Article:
Predicting risk of peripartum blood transfusion during vaginal and cesarean delivery: A risk prediction model

Document Type

Journal Article

Publication Date



Journal of neonatal-perinatal medicine




Blood transfusion; Consortium on Safe Labor; maternal mortality; maternal morbidity; postpartum hemorrhage; risk prediction model


OBJECTIVE: The objective of this study is to develop a model that will help predict the risk of blood transfusion using information available prior to delivery. STUDY DESIGN: The study is a secondary analysis of the Consortium on Safe Labor registry. Women who had a delivery from 2002 to 2008 were included. Pre-delivery variables that had significant associations with transfusion were included in a multivariable logistic regression model predicting transfusion. The prediction model was internally validated using randomly selected samples from the same population of women. RESULTS: Of 156,572 deliveries, 5,463 deliveries (3.5%) required transfusion. Women who had deliveries requiring transfusion were more likely to have a number of comorbidities such as preeclampsia (6.3% versus 4.1%, OR 1.21, 95% CI 1.08-1.36), placenta previa (1.8% versus 0.4%, OR 4.11, 95% CI 3.25-5.21) and anemia (10.6% versus 5.4%, OR 1.30, 95% CI 1.21-1.41). Transfusion was least likely to occur in university teaching hospitals compared to community hospitals. The c statistic was 0.71 (95% CI 0.70-0.72) in the derivation sample. The most salient predictors of transfusion included type of hospital, placenta previa, multiple gestations, diabetes mellitus, anemia, asthma, previous births, preeclampsia, type of insurance, age, gestational age, and vertex presentation. The model was well-calibrated and showed strong internal validation. CONCLUSION: The model identified independent risk factors that can help predict the risk of transfusion prior to delivery. If externally validated in another dataset, this model can assist health care professionals counsel patients and prepare facilities/resources to reduce maternal morbidity.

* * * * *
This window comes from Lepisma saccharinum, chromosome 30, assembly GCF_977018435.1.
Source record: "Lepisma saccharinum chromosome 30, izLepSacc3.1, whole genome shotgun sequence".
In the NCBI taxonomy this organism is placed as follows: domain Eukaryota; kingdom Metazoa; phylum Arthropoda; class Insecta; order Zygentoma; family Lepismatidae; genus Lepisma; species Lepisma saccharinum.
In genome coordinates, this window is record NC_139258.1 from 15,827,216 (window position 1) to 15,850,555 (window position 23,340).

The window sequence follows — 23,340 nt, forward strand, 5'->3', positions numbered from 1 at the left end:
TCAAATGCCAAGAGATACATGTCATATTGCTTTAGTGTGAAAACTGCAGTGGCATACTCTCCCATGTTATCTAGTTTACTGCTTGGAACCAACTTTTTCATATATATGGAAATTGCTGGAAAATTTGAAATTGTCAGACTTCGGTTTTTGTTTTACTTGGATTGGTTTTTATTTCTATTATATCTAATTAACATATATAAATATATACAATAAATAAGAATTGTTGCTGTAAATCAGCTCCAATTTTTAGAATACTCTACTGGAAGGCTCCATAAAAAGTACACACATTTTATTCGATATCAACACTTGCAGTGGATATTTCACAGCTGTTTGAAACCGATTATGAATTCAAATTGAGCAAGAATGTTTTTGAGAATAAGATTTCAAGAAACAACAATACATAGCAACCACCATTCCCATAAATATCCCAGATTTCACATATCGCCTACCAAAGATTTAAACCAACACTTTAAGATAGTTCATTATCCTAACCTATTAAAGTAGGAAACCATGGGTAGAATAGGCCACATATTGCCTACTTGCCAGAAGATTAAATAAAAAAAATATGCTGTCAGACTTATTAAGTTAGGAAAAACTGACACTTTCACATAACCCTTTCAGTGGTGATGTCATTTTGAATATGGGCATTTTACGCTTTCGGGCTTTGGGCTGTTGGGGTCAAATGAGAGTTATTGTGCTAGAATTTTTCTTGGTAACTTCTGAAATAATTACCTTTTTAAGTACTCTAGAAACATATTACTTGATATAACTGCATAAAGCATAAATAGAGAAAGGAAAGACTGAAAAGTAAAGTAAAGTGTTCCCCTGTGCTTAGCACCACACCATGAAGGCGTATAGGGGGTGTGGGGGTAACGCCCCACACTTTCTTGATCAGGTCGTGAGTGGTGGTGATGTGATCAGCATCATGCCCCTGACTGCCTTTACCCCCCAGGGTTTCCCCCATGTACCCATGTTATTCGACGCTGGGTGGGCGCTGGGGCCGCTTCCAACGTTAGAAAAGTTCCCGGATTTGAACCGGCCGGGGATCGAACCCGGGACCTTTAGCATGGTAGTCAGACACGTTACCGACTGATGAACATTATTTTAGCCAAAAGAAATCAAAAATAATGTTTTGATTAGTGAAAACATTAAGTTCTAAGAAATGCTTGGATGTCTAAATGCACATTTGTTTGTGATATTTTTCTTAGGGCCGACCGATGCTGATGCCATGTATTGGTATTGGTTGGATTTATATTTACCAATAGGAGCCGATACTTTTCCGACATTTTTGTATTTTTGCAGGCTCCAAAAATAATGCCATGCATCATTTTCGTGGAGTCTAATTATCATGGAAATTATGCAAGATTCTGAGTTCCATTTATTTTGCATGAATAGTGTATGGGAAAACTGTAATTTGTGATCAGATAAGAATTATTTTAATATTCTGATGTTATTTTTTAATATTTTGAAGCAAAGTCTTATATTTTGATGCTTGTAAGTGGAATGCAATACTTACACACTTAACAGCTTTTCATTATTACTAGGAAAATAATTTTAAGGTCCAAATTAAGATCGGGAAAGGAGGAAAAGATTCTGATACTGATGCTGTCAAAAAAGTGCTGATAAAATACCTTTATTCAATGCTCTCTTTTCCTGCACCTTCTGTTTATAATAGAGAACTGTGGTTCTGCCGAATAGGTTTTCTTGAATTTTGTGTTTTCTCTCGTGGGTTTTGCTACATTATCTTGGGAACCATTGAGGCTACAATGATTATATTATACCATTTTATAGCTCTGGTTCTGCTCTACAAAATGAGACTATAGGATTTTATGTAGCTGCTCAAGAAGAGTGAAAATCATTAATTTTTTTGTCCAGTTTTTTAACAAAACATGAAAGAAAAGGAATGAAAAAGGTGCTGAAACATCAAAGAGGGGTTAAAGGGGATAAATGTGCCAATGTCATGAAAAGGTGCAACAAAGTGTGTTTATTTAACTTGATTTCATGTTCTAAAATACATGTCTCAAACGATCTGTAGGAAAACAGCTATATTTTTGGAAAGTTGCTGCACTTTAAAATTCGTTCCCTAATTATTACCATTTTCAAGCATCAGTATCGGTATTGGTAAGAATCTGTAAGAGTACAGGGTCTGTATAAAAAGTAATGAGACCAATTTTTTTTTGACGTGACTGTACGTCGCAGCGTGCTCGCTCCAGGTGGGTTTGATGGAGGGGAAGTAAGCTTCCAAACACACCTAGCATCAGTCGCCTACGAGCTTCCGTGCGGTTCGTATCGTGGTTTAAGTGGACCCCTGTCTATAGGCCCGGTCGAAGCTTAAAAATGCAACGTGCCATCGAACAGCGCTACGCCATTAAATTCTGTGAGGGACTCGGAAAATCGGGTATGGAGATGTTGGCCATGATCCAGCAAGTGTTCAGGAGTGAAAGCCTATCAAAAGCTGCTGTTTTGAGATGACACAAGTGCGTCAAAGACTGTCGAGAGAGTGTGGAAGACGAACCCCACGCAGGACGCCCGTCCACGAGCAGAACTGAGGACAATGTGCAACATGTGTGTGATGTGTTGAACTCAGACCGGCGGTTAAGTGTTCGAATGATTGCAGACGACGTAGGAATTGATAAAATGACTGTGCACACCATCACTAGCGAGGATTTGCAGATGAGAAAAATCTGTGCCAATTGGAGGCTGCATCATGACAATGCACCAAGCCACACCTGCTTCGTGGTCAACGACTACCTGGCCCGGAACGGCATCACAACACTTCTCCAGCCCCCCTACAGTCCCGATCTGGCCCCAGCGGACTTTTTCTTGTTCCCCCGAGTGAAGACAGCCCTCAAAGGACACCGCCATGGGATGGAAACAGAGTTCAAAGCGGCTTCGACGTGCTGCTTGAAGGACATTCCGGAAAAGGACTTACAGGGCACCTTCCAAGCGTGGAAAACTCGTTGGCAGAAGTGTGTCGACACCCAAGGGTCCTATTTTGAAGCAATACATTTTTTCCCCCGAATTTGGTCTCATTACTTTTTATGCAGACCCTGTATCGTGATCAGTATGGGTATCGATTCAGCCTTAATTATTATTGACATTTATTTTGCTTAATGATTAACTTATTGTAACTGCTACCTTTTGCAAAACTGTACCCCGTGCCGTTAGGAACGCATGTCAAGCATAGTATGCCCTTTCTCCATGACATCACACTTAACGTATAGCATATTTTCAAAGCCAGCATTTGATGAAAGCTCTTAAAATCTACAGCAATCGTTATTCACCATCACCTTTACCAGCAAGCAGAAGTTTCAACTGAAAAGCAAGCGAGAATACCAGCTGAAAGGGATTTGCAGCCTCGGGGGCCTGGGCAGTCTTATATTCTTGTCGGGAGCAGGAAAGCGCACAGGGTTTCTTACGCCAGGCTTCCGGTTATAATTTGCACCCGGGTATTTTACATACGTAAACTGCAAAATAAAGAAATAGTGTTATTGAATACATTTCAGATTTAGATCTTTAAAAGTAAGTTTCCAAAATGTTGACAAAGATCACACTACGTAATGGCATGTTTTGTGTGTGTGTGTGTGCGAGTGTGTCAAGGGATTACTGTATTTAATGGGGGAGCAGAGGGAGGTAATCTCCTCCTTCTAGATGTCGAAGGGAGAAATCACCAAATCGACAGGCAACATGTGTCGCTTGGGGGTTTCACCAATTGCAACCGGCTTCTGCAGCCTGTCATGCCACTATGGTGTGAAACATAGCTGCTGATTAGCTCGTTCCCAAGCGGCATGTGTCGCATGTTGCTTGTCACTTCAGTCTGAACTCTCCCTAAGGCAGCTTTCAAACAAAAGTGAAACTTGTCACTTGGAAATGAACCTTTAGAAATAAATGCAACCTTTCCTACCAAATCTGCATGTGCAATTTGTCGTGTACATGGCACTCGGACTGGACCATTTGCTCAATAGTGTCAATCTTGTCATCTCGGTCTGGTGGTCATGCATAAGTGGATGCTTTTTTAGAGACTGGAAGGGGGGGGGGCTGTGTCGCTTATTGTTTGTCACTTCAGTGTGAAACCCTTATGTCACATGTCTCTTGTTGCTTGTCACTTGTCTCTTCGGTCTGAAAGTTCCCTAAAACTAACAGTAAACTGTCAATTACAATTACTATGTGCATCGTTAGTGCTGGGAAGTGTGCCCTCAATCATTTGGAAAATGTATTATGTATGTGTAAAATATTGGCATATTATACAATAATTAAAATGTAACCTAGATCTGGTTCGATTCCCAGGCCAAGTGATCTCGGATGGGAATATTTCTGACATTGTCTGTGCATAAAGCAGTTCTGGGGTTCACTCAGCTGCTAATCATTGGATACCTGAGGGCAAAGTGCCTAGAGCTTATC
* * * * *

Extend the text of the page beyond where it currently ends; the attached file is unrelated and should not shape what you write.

Anesthesiology and Critical Care Medicine